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Debt-To-Income (DTI) Ratio?

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What Is Debt-To-Income (DTI) Ratio?

Lenders use the debt-to-income (DTI) ratio to measure their borrowing risk. It is the percentage of your gross monthly income that goes to making your monthly debt obligations.

Deeper Definition

The debt-to-income (DTI) ratio compares an individual’s monthly debt payment to their monthly gross income. The amount you earn before taxes and other deductions is your gross income, and the debt-to-income ratio is the percentage of your gross monthly income that goes into debt payments each month.

DTI = Total of Monthly Debt Payments / Gross Monthly Incomes

The debt-to-income (DTI) ratio measures how much money a person or organization makes to pay off debt. The most DTI a borrower may have while still qualifying for a mortgage is 43 percent. However, lenders usually prefer ratios of no more than 36 percent.

A low DTI ratio implies enough income concerning debt payment, making a borrower more appealing, and it also displays a healthy debt-to-income ratio. In other words, if your DTI ratio is 15%, it indicates that 15% of your total monthly income is used to pay down debt each month. A high DTI ratio, on the other hand, suggests that an individual has too much debt for the amount of money they make each month.

Borrowers with low debt-to-income ratios are more likely to keep up with their monthly debt payments. As a result, before extending a loan to a potential borrower, banks and financial credit providers typically request to see low DTI percentages. Lenders favor low DTI ratios because they want to make sure a borrower isn’t overextended, which means they have too many loan payments compared to their income.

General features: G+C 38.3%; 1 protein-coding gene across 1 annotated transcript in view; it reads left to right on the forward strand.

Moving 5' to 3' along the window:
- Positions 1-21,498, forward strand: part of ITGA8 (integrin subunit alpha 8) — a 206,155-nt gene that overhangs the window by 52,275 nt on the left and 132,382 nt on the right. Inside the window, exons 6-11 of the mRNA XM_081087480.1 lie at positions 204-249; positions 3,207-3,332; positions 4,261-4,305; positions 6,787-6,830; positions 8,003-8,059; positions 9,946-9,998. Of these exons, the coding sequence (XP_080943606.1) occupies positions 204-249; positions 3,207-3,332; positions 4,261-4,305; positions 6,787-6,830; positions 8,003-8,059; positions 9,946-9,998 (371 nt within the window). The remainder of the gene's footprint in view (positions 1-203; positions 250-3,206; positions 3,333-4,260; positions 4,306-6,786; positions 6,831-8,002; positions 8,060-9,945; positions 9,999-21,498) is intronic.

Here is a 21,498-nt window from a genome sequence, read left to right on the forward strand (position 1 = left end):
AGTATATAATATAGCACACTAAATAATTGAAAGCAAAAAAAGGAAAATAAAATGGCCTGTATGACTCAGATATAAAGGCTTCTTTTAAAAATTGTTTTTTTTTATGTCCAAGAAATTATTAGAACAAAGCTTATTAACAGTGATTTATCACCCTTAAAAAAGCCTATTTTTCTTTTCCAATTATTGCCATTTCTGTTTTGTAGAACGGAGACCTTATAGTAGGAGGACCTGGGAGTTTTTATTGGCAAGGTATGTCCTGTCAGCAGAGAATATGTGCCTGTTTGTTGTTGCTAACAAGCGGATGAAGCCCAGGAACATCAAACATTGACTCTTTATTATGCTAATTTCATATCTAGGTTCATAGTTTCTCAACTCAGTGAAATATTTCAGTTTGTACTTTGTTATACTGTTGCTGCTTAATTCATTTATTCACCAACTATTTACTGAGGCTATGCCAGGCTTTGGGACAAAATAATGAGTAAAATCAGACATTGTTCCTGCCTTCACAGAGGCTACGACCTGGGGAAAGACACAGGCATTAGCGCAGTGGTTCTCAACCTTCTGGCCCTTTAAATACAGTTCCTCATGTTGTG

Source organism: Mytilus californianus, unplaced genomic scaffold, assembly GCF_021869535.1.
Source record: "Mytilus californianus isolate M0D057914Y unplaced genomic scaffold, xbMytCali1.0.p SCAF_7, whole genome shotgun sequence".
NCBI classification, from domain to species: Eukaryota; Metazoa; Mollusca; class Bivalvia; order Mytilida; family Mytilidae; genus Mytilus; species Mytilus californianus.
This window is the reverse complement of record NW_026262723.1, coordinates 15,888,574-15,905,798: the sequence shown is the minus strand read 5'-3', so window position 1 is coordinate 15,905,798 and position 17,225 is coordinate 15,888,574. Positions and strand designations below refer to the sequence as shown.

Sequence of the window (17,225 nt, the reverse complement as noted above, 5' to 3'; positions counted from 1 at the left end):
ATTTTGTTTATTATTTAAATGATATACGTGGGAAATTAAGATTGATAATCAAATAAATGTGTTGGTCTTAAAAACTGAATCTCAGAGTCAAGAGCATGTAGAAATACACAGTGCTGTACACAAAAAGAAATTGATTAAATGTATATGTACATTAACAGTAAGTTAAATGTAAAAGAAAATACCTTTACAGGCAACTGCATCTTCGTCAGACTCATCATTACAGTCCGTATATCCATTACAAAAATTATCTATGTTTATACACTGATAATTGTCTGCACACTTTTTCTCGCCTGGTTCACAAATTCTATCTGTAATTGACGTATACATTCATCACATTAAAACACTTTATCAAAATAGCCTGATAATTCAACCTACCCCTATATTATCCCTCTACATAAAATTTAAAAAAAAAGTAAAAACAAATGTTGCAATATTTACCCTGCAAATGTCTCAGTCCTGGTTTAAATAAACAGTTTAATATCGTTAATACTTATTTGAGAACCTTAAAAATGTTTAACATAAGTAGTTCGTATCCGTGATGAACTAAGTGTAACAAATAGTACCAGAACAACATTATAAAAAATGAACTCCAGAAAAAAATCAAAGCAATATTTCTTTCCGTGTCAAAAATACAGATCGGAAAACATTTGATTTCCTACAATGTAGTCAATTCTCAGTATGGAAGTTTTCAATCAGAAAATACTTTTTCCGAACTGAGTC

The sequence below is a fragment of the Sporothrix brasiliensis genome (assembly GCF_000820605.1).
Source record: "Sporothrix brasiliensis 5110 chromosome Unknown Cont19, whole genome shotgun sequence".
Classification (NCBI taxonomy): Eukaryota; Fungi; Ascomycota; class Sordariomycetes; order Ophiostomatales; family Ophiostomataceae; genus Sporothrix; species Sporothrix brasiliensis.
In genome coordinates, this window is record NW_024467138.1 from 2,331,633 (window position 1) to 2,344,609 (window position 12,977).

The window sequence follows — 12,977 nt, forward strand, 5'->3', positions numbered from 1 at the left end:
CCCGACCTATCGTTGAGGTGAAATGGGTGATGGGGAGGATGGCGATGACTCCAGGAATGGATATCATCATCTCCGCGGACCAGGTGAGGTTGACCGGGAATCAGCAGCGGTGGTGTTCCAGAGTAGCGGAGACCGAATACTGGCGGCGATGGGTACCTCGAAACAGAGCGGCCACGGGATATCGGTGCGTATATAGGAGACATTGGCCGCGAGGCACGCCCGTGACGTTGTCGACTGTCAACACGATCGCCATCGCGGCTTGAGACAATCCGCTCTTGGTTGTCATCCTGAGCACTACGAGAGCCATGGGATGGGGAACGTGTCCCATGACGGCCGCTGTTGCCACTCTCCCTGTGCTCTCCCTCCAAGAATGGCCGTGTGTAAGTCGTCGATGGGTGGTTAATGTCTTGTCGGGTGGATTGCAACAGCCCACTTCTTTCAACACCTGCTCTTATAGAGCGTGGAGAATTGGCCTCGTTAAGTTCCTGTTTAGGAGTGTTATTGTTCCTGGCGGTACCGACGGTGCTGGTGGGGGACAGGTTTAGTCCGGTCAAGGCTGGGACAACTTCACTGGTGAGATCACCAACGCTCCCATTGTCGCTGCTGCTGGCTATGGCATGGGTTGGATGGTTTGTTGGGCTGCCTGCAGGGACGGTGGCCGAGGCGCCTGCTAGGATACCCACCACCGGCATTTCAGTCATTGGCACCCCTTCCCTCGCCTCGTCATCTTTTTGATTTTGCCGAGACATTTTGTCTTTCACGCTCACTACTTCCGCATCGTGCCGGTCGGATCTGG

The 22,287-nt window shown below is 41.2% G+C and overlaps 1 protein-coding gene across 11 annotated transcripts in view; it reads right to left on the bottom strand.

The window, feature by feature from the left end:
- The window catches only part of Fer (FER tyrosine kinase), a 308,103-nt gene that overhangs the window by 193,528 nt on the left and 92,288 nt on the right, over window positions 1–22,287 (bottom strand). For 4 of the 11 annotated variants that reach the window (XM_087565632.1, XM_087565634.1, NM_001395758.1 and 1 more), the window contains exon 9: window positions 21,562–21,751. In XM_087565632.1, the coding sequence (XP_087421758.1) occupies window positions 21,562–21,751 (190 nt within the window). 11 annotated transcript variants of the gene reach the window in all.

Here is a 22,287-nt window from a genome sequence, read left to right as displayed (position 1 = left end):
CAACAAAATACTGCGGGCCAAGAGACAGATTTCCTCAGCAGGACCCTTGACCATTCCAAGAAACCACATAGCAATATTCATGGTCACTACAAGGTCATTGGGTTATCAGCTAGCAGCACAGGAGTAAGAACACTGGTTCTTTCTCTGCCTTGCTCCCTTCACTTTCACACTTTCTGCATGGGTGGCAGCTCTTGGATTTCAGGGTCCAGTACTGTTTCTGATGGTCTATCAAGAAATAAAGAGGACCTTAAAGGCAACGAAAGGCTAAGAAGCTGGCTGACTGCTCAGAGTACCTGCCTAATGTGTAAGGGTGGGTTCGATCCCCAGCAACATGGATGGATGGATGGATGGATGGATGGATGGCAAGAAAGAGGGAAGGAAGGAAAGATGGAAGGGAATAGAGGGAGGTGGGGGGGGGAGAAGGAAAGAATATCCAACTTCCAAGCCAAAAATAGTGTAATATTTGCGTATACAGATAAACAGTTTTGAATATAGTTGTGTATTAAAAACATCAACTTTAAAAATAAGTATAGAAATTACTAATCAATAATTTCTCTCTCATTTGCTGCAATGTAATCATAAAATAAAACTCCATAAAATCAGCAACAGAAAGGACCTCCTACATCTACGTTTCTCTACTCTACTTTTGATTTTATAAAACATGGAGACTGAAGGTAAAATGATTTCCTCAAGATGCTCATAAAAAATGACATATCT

Debt-To-Income (DTI) Ratio Example

Gabriella is attempting to determine her debt-to-income ratio to obtain a loan. The following are her monthly expenses and earnings: Mortgage: $8000, Car loan: $300, Credit cards: $200, Gross income: $2,600

To calculate DTI for Gabriella,

First calculate her total monthly debt payment which is $800 + $300 + $200 = $1,300

DTI = Total of Monthly Debt Payments / Gross Monthly Income

= $1,300 / $3,900

= 0.3

  0.3 x 100 = 30%

So from the calculation, Gabriella’s DTI is 30% which is good enough for her to get a loan.

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